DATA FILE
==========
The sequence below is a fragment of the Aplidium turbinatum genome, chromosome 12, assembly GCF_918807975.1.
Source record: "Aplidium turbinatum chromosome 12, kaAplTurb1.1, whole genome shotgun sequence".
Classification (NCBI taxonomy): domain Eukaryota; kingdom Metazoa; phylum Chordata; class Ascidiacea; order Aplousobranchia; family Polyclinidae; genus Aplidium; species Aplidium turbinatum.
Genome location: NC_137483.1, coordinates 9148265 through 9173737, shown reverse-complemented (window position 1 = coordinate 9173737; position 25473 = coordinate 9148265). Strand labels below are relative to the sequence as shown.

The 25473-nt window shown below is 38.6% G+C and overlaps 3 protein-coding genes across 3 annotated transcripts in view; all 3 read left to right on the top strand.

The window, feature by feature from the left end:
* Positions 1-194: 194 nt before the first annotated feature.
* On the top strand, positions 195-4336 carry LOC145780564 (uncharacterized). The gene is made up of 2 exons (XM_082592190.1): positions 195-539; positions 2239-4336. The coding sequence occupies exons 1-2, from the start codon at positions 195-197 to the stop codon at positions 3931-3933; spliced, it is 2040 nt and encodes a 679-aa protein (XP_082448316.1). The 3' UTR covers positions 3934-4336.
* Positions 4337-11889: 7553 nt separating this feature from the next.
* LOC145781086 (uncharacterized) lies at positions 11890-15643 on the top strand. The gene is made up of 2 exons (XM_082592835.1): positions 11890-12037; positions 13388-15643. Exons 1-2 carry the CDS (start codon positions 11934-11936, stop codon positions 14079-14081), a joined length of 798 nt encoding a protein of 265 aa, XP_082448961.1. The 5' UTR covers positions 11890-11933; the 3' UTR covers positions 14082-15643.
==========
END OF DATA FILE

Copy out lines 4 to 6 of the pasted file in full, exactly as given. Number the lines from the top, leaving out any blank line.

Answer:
Genome location: NC_137483.1, coordinates 9148265 through 9173737, shown reverse-complemented (window position 1 = coordinate 9173737; position 25473 = coordinate 9148265). Strand labels below are relative to the sequence as shown.

The 25473-nt window shown below is 38.6% G+C and overlaps 3 protein-coding genes across 3 annotated transcripts in view; all 3 read left to right on the top strand.

The window, feature by feature from the left end: